Every once in awhile I google my name along with Teaching the Story. I found some sites that I expected, and some surprises:
Not Surprised by:
My "interview" with Joyce Hostetter on her blog. Not only do Joyce and I teach together, but I also consider her to be my writing mentor. When she invited guest bloggers, I thought I'd include musings I have in my head about writing historical fiction. Here we are at NWRESA.
There were several references to our newsletter Talking Story.
I saw Elysabeth Elderling's, author of the Junior Geography Detective Squad series, postings on how she is skyping with a teacher in Utah and using my book. Very cool!
There was an announcement about my upcoming library event (listed under "If You're Bored..." I guess that's a good thing!)
I found a review that I had read before, one which was fairly recent, one that I hadn't seen, and one from Orton Gillingham.
I read a great blog about how social media is here to stay in the classroom written by Steve Johnson. Steve wrote the technology lessons for my book and is now completing his own book for Maupin House. Here he is teaching some students in Rockingham, NC:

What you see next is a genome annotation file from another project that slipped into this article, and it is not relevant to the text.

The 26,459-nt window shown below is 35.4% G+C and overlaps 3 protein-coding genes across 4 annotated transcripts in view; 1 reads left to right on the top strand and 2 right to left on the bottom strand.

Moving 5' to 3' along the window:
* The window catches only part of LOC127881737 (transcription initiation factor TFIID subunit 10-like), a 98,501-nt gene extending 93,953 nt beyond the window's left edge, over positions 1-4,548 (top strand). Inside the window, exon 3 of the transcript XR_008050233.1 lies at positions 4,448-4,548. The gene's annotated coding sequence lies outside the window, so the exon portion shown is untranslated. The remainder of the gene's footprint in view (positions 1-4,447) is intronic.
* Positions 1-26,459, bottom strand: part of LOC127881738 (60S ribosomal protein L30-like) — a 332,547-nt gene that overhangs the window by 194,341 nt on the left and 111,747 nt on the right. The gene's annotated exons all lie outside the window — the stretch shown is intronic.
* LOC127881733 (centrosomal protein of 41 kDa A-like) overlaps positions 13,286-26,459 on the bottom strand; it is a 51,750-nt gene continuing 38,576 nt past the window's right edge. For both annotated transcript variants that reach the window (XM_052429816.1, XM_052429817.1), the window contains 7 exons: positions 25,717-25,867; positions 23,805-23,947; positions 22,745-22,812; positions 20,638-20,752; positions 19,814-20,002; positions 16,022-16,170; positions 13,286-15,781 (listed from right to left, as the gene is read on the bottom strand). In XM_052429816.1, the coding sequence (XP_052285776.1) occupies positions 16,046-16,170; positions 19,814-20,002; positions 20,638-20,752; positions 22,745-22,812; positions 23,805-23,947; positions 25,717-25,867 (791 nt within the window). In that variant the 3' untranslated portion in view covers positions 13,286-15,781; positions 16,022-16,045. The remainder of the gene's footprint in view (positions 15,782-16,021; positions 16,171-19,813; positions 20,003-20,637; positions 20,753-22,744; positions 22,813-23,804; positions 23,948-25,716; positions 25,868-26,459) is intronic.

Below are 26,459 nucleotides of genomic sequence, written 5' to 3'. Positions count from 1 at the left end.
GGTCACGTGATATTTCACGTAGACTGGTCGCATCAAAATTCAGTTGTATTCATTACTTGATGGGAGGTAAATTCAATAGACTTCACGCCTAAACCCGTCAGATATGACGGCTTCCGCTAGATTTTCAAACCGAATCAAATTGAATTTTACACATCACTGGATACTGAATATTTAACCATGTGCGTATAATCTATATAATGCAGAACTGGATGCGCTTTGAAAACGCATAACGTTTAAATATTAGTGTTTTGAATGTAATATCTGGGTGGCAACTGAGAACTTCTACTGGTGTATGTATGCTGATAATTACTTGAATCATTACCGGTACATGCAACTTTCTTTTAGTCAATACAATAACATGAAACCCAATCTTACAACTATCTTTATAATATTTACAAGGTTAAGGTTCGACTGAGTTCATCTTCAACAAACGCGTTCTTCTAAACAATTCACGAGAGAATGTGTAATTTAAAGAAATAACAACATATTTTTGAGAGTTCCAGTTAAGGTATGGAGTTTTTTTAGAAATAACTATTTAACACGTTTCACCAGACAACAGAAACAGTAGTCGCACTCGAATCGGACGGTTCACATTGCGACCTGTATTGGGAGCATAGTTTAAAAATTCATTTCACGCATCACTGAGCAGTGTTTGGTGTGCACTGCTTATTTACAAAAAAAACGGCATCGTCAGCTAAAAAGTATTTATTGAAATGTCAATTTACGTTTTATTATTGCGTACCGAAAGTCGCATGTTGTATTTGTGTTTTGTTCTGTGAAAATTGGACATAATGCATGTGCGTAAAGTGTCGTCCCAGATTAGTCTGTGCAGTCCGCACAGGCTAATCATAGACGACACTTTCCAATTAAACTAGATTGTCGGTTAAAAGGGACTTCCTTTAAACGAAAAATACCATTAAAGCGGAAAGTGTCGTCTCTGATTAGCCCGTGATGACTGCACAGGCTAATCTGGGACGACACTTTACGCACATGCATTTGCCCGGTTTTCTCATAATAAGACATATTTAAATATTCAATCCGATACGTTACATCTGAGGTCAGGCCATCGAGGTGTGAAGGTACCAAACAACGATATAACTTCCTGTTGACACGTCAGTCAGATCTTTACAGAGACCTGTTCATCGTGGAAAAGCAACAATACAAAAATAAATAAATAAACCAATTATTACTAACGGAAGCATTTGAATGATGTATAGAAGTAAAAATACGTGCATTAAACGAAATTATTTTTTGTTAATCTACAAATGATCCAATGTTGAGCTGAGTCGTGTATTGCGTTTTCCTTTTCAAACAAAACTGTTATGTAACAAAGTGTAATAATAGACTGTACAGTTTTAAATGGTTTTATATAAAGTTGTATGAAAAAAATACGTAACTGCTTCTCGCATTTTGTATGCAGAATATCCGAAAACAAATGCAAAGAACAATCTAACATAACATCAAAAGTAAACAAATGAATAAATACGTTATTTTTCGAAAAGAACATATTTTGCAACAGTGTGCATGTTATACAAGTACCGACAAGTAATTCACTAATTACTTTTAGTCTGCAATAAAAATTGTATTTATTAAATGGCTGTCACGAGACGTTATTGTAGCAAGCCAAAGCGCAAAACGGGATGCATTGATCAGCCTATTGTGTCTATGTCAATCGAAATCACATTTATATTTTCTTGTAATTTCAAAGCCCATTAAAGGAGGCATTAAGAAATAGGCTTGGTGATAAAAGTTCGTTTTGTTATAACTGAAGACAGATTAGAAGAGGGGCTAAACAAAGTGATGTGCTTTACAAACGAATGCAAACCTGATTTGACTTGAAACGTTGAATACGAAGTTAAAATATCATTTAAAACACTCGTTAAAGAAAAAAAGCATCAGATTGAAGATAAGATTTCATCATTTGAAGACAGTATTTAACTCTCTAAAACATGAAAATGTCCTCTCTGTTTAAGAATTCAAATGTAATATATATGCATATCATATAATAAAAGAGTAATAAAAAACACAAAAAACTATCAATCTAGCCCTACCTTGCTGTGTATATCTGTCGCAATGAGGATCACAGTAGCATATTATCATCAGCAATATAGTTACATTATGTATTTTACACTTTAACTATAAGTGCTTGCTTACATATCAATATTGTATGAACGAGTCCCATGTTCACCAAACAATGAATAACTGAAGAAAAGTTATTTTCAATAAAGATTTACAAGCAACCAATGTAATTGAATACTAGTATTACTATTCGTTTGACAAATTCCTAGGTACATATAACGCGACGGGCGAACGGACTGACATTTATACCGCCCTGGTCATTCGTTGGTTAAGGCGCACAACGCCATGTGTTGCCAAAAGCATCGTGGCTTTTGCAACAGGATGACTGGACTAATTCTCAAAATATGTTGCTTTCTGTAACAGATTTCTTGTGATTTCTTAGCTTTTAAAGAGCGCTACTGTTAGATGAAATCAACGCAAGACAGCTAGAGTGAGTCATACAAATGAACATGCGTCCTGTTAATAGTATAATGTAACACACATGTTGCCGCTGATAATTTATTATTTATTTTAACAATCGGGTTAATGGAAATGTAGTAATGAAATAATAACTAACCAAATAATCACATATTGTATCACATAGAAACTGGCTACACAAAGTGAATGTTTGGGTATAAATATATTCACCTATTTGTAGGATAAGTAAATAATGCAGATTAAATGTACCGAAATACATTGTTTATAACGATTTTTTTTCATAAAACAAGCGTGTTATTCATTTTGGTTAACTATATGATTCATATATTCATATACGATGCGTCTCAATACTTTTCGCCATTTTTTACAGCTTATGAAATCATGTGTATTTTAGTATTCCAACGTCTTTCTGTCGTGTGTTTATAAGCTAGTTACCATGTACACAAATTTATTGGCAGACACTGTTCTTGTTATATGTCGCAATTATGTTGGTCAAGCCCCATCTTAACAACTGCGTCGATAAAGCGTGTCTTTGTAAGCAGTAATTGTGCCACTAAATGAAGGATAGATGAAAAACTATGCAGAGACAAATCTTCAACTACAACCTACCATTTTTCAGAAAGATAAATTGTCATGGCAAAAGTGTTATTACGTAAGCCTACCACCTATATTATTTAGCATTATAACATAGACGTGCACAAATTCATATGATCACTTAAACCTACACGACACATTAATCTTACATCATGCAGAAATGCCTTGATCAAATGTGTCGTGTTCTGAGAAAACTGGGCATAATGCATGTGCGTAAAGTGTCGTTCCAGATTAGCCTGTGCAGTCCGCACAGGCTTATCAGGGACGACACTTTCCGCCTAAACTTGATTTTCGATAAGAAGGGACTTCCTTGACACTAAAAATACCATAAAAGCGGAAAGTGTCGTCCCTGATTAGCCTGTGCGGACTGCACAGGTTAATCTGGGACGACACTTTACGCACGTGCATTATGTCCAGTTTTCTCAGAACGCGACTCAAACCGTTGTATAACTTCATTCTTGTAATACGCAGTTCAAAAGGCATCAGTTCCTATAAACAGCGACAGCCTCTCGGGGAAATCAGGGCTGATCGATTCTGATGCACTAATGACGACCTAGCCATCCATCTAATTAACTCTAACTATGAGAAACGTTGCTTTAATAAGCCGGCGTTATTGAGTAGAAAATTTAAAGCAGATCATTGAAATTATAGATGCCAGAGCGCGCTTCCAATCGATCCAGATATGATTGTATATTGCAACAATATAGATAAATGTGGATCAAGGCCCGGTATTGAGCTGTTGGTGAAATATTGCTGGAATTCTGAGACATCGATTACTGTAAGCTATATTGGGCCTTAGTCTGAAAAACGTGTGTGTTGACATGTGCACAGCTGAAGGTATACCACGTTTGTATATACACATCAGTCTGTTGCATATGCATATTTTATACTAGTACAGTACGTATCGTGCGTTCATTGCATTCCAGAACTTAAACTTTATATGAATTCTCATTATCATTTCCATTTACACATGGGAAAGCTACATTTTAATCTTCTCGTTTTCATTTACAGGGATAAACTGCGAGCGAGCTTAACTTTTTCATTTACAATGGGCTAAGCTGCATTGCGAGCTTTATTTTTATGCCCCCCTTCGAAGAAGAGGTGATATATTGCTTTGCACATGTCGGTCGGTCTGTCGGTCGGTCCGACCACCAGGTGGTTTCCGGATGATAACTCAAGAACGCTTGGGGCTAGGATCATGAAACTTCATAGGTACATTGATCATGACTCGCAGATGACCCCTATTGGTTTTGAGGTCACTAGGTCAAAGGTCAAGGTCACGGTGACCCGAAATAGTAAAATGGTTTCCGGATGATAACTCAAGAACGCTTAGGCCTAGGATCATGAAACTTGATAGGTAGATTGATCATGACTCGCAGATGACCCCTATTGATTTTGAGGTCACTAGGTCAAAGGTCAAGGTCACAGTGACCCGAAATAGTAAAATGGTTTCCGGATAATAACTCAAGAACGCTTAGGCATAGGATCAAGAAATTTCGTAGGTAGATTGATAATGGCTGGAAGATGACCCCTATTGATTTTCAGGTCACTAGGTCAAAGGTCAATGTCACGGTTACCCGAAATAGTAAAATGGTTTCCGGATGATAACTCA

I found an internet bookshop advertising my book in Spanish (the ad, not my book!); an Italian website offering English language arts materials; and a listing in an Australian bookstore.
I found several sites that had uploaded handouts from the book. Here are some from creating a Genre Setting; handouts from Making the Red Pencil Your Best Friend; and one of my favorites, my Build-a-Plot.
I discovered an excerpt about using technology to teach revisions that was on Literacy Connections and a blog from a teacher who attended one of workshops at the SC Middle School conference.
These were other surprises: an article in Better Teaching on "Show, Don't Tell" writing. (p. 3); and an article just posted 7 hours ago which shows my video on teaching creative writing in the classroom!
I found out that my blog was on a list of 150 useful, educational, and inspirational blogs.
Finally, I discovered a website about wikis in the classroom which showed my video about wikis. Here it is:
It goes to show. You never know where a Google search might take you.
oyce Hostetter, Talking Story: Fiction Writing in Grades 4-8, Steve Johnson, Elysabeth Elderling, classroom wikis, revision
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